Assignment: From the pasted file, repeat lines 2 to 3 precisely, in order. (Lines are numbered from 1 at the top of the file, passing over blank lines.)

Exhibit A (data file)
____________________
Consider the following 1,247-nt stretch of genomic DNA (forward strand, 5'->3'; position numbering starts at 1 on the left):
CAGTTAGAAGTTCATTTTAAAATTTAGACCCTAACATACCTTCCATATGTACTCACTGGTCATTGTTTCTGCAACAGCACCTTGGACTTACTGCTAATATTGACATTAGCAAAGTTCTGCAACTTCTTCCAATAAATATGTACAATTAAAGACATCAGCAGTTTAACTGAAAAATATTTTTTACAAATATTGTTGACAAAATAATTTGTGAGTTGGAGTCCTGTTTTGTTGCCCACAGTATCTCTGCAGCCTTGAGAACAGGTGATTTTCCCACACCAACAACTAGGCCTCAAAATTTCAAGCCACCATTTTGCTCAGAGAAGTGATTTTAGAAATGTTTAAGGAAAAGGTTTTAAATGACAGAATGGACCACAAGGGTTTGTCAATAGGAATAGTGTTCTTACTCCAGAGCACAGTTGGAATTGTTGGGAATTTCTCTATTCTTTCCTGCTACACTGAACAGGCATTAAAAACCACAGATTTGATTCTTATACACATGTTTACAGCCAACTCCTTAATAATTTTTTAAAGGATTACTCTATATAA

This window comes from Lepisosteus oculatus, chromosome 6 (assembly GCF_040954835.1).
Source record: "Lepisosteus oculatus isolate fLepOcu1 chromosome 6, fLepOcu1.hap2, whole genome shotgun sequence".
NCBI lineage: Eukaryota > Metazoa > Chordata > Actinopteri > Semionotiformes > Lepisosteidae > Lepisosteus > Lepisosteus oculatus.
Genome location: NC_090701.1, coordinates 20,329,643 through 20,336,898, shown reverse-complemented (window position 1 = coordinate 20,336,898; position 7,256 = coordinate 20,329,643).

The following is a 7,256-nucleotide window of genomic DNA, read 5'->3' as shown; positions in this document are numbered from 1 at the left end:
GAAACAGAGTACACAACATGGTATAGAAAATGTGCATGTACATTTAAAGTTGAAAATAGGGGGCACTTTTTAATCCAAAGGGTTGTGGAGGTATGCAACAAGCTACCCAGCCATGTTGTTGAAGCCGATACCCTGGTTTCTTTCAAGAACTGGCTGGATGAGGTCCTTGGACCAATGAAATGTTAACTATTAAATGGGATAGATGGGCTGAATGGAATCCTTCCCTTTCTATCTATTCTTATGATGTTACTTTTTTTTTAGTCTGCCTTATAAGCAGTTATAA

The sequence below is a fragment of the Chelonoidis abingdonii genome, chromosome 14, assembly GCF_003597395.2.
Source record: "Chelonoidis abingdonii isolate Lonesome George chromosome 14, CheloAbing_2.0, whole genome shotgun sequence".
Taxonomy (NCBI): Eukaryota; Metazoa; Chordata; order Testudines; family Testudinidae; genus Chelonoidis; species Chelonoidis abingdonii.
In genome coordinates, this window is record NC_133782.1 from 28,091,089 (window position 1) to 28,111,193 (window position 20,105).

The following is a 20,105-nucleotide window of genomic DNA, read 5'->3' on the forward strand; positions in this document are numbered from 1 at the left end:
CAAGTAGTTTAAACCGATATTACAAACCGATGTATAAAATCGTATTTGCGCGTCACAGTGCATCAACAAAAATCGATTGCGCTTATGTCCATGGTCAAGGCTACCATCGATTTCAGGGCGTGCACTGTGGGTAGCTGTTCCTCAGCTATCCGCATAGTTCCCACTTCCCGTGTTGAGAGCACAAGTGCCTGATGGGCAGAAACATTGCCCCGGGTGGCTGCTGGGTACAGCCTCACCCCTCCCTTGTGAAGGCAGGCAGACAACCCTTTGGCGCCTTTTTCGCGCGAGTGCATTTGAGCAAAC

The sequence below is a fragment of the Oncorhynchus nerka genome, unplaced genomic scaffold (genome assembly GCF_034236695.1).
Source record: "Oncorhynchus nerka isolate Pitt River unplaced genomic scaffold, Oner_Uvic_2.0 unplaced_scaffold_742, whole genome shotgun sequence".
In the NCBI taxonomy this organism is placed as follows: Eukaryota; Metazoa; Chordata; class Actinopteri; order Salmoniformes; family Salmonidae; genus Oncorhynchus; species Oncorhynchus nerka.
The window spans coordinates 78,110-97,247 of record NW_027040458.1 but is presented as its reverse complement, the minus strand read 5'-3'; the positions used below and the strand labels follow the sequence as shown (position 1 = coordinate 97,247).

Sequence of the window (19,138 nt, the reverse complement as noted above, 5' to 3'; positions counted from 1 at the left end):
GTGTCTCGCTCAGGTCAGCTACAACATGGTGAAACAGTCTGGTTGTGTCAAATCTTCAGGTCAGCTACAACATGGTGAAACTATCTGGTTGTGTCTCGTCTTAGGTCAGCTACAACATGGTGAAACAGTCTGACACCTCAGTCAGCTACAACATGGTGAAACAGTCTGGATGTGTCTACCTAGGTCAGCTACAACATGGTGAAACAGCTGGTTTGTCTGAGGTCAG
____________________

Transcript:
CAGTTAGAAGTTCATTTTAAAATTTAGACCCTAACATACCTTCCATATGTACTCACTGGTCATTGTTTCTGCAACAGCACCTTGGACTTACTGCTAATATTGACATTAGCAAAGTTCTGCAACTTCTTCCAATAAATATGTACAATTAAAGACATCAGCAGTTTAACTGAAAAATATTTTTTACAAATATTGTTGACAAAATAATTTGTGAGTTGGAGTCCTGTTTTGTTGCCCACAGTATCTCTGCAGCCTTGAGAACAGGTGATTTTCCCACACCAACAACTAGGCCTCAAAATTTCAAGCCACCATTTTGCTCAGAGAAGTGATTTTAGAAATGTTTAAGGAAAAGGTTTTAAATGACAGAATGGACCACAAGGGTTTGTCAATAGGAATAGTGTTCTTACTCCAGAGCACAGTTGGAATTGTTGGGAATTTCTCTATTCTTTCCTGCTACACTGAACAGGCATTAAAAACCACAGATTTGATTCTTATACACATGTTTACAGCCAACTCCTTAATAATTTTTTAAAGGATTACTCTATATAA

This window comes from Lepisosteus oculatus, chromosome 6 (assembly GCF_040954835.1).